For the second-straight game, the Boston Celtics played an efficient, punishing first half of offence against the Knicks.
And for the second-straight game, they followed it up by setting a franchise playoff record for fewest points scored in a half.
Boston mustered just 23 points in the second half their 87-71 Game 2 loss last night, which was even worse than the historic 25 points they scored in the second half of Game 1.
It’s not just that they’re absurdly inept in second halves, it’s that they’re absurdly inept in second halves immediately after piling up points in first halves.
They scored 53 in the first half of Game 1, and 48 points in the first half last night.
The Celtics shot a blistering 56% from the field in the first half last night. They were able to take advantage of New York’s switch-happy defence and get Paul Pierce mismatched against a smaller defender with some simple off-ball screens, and he drained a bunch of mid-range jumpers. Even Jason Terry and Jordan Crawford got involved and hit a couple of three-pointers.
But then this happened: 19% shooting in the second half, 7 made shots, 23 measly points, and a shot chart that looks very, very sad:
NBA.com/Stats via DeadspinThere are rational explanations for why the Celtics would have trouble scoring against the Knicks.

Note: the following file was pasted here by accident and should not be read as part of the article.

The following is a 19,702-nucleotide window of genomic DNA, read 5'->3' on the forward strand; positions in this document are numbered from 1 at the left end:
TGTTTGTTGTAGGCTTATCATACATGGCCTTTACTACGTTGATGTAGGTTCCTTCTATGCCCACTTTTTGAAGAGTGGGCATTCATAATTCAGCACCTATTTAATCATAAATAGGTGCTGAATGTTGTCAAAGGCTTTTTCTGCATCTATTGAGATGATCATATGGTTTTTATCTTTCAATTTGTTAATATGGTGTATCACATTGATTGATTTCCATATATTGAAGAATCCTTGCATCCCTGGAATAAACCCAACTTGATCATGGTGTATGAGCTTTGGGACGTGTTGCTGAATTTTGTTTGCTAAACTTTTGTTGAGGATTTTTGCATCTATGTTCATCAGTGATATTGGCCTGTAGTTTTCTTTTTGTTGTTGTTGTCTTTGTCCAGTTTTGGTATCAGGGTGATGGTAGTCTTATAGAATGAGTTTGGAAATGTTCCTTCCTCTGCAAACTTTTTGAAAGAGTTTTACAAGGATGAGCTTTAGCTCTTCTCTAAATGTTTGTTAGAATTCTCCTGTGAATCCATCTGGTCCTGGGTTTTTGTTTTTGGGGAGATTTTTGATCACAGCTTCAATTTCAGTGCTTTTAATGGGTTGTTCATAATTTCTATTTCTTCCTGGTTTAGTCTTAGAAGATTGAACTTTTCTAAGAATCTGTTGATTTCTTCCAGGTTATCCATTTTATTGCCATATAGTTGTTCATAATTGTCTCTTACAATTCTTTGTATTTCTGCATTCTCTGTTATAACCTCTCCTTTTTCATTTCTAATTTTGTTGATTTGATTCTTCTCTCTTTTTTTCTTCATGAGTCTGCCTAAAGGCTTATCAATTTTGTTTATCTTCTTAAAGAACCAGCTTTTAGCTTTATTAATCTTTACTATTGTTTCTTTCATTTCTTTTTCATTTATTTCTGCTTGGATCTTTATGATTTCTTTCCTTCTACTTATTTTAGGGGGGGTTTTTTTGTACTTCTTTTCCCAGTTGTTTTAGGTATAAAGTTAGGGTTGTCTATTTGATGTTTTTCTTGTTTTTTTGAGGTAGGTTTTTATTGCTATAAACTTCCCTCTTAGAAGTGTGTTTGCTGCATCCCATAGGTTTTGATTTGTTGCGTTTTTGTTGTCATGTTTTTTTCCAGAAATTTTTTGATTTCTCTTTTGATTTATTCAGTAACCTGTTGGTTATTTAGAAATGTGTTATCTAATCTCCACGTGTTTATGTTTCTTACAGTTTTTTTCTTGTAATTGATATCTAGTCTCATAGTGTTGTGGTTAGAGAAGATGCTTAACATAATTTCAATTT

1. They’re just not very good on offence to begin with. Boston came into the playoffs ranked 24th in the league in offensive efficiency, the worst of any playoff team.
2. If the Knicks fight through screens instead of rabidly switching, the Celtics don’t have an overwhelming mismatch at any position. The Knicks have been all too willing to switch on to Paul Pierce in the first halves of these games, but considerably less so in the second halves
3. They don’t have the type of big men who can pound the offensive glass against NY’s small lineups. They’ve played exactly one back-up big man in this series — Chris Wilcox.
But why would they be this bad?
The Knicks have been an average defensive team this year (18th in the NBA in defensive efficiency), and the Celtics have demonstrated that they know how to attack them.
These two second halves are almost certainly anomalies. But they came at the worst possible time for Boston.
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